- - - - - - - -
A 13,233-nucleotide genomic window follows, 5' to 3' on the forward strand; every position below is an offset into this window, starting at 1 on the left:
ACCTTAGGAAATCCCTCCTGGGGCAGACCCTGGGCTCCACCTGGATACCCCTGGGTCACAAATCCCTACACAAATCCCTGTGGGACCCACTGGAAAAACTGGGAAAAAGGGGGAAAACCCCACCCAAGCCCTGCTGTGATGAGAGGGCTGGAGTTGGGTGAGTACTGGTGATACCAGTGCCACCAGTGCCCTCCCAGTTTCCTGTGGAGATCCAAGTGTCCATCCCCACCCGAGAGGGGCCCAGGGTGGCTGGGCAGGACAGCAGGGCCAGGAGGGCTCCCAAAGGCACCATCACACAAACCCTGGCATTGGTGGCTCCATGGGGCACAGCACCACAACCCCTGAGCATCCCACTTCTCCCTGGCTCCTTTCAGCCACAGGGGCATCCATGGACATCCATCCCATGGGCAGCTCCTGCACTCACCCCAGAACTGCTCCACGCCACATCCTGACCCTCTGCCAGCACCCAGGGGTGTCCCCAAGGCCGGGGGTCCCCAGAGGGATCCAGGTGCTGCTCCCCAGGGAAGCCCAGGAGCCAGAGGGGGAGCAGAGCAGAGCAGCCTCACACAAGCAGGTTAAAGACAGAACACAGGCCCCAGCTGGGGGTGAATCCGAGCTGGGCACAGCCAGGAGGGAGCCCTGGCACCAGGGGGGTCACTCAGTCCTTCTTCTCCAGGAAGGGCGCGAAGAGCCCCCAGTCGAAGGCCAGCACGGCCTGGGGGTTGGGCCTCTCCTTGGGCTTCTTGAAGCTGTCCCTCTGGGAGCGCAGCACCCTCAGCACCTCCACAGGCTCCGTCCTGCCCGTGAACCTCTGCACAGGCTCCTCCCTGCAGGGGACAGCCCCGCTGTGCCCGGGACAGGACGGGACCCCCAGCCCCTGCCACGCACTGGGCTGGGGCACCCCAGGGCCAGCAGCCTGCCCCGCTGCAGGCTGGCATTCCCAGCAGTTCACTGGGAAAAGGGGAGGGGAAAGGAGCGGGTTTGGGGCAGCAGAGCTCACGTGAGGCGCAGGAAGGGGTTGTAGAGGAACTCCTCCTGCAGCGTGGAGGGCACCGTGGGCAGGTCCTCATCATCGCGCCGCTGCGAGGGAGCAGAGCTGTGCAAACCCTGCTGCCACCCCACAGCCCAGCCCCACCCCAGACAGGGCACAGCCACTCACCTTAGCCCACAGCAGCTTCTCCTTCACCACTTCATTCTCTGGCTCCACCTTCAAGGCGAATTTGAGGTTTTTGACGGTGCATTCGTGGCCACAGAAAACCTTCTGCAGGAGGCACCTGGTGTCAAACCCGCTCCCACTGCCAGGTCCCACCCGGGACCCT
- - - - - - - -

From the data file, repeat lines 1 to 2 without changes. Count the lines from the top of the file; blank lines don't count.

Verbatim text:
A 13,233-nucleotide genomic window follows, 5' to 3' on the forward strand; every position below is an offset into this window, starting at 1 on the left:
ACCTTAGGAAATCCCTCCTGGGGCAGACCCTGGGCTCCACCTGGATACCCCTGGGTCACAAATCCCTACACAAATCCCTGTGGGACCCACTGGAAAAACTGGGAAAAAGGGGGAAAACCCCACCCAAGCCCTGCTGTGATGAGAGGGCTGGAGTTGGGTGAGTACTGGTGATACCAGTGCCACCAGTGCCCTCCCAGTTTCCTGTGGAGATCCAAGTGTCCATCCCCACCCGAGAGGGGCCCAGGGTGGCTGGGCAGGACAGCAGGGCCAGGAGGGCTCCCAAAGGCACCATCACACAAACCCTGGCATTGGTGGCTCCATGGGGCACAGCACCACAACCCCTGAGCATCCCACTTCTCCCTGGCTCCTTTCAGCCACAGGGGCATCCATGGACATCCATCCCATGGGCAGCTCCTGCACTCACCCCAGAACTGCTCCACGCCACATCCTGACCCTCTGCCAGCACCCAGGGGTGTCCCCAAGGCCGGGGGTCCCCAGAGGGATCCAGGTGCTGCTCCCCAGGGAAGCCCAGGAGCCAGAGGGGGAGCAGAGCAGAGCAGCCTCACACAAGCAGGTTAAAGACAGAACACAGGCCCCAGCTGGGGGTGAATCCGAGCTGGGCACAGCCAGGAGGGAGCCCTGGCACCAGGGGGGTCACTCAGTCCTTCTTCTCCAGGAAGGGCGCGAAGAGCCCCCAGTCGAAGGCCAGCACGGCCTGGGGGTTGGGCCTCTCCTTGGGCTTCTTGAAGCTGTCCCTCTGGGAGCGCAGCACCCTCAGCACCTCCACAGGCTCCGTCCTGCCCGTGAACCTCTGCACAGGCTCCTCCCTGCAGGGGACAGCCCCGCTGTGCCCGGGACAGGACGGGACCCCCAGCCCCTGCCACGCACTGGGCTGGGGCACCCCAGGGCCAGCAGCCTGCCCCGCTGCAGGCTGGCATTCCCAGCAGTTCACTGGGAAAAGGGGAGGGGAAAGGAGCGGGTTTGGGGCAGCAGAGCTCACGTGAGGCGCAGGAAGGGGTTGTAGAGGAACTCCTCCTGCAGCGTGGAGGGCACCGTGGGCAGGTCCTCATCATCGCGCCGCTGCGAGGGAGCAGAGCTGTGCAAACCCTGCTGCCACCCCACAGCCCAGCCCCACCCCAGACAGGGCACAGCCACTCACCTTAGCCCACAGCAGCTTCTCCTTCACCACTTCATTCTCTGGCTCCACCTTCAAGGCGAATTTGAGGTTTTTGACGGTGCATTCGTGGCCACAGAAAACCTTCTGCAGGAGGCACCTGGTGTCAAACCCGCTCCCACTGCCAGGTCCCACCCGGGACCCT